Harbor Country, Michigan

Warren Dunes State Park

Harbor Country, Michigan (Getty Images)

A quick and convenient escape from the Windy City, Harbor Country in southwestern Michigan appeals to urbanites, Firpo-Cappiello says. Known for its white-sand beaches, picturesque views overlooking Lake Michigan, spectacular fall foliage and charming inns, Harbor Country's vibrant communities beckon to nearby Midwesterners, he adds. Points of interest along the 90-mile route along Interstate 94 and Route 12 (also known as the Red Arrow Highway) include Warren Dunes State Park, trendy art galleries and notable wineries like Tabor Hill. Firpo-Cappiello points to the Lakeside Inn for affordable accommodations, with rooms available for under $200 a night.

[See: America's Best Family Road Trips.]

Columbia River Gorge, Oregon

USA, Oregon, Columbia River Gorge, Crown Point, Vista House

Columbia River Gorge, Oregon (Getty Images)

If you're yearning for a quick and affordable escape from Portland, Oregon, head about 20 miles east to the Columbia River Gorge. Start on the west side of the gorge, accessible from Interstate 84, and wind your way past inspiring lookouts until you reach Hood River. Standout spots include Vista House at Crown Point, which offers a dramatic view of the Columbia River, and the 611-foot Multnomah Falls. "Taking a drive on the whimsically named Fruit Loop steers you through 35 miles of orchards, vineyards, forests and farmland," Firpo-Cappiello explains. As you snake along this route in Hood River, stopping at fresh farm stands and wineries along the way, you'll catch sight of majestic Mount Hood and Mount Adams in the backdrop, Firpo-Cappiello adds. And with an abundance of budget-friendly bed-and-breakfasts to pick from, it's easy to pull off an inexpensive trip. He points to Seven Oaks Bed & Breakfast in Hood River as an enticing lodging choice, with rooms available for $145 a night.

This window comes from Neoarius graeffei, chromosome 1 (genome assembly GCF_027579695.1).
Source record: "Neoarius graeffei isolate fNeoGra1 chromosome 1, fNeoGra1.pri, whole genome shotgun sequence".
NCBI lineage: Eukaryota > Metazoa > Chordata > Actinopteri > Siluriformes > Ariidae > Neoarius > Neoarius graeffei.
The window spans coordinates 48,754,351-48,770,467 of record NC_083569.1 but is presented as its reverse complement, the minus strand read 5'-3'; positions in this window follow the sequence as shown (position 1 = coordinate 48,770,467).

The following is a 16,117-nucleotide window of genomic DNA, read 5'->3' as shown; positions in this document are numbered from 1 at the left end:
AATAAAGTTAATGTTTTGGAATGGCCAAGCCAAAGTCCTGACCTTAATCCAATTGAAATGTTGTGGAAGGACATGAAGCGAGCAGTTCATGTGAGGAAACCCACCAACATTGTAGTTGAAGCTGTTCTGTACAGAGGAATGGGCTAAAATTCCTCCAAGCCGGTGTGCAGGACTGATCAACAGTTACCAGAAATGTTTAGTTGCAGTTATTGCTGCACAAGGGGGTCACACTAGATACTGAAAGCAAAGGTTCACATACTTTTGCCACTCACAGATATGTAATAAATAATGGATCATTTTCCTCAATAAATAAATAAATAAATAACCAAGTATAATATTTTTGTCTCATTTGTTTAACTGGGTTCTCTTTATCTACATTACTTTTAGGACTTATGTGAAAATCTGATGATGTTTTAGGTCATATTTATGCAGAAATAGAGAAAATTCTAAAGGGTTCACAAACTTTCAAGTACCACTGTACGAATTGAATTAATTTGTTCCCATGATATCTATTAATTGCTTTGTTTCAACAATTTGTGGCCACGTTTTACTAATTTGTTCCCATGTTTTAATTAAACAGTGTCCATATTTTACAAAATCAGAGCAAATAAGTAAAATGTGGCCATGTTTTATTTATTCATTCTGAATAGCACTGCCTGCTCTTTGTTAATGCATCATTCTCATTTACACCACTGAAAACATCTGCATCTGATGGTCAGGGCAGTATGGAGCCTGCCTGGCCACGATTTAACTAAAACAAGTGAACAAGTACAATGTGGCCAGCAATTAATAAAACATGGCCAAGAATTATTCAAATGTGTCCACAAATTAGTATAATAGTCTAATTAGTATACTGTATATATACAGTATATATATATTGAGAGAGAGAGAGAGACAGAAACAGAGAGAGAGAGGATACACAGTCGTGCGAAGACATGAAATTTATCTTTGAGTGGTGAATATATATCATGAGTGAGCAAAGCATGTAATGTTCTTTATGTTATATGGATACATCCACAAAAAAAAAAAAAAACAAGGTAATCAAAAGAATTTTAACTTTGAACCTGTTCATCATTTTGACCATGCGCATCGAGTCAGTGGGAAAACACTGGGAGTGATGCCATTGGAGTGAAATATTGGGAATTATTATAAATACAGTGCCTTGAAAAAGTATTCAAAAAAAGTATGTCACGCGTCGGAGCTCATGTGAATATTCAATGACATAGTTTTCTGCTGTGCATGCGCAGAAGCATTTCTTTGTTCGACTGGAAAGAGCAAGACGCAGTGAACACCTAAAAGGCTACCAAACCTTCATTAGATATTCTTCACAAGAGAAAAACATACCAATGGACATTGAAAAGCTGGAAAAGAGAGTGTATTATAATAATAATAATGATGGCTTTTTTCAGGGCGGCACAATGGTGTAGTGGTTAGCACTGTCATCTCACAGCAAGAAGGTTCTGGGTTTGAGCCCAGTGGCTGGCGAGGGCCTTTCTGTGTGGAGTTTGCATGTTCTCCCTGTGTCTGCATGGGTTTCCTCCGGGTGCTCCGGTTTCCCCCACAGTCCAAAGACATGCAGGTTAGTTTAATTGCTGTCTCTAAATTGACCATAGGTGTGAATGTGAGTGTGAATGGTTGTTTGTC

Tags: travel, vacations, driving

Liz Weiss is a senior editor at U.S. News & World Report. With more than six years of experience covering the travel industry, Liz has covered a diverse set of topics to help readers make smarter travel decisions and plan better trips. In her current role, she edits a range of consumer-facing topics, including personal finance, retirement, health, wellness and education. Previously, Liz was the Travel Editor for Consumer Advice, where she wrote and edited features and slideshows and managed the En Route travel blog. She graduated with a bachelor's degree from George Washington University. You can follow Liz on Twitter, connect with her on LinkedIn or email her at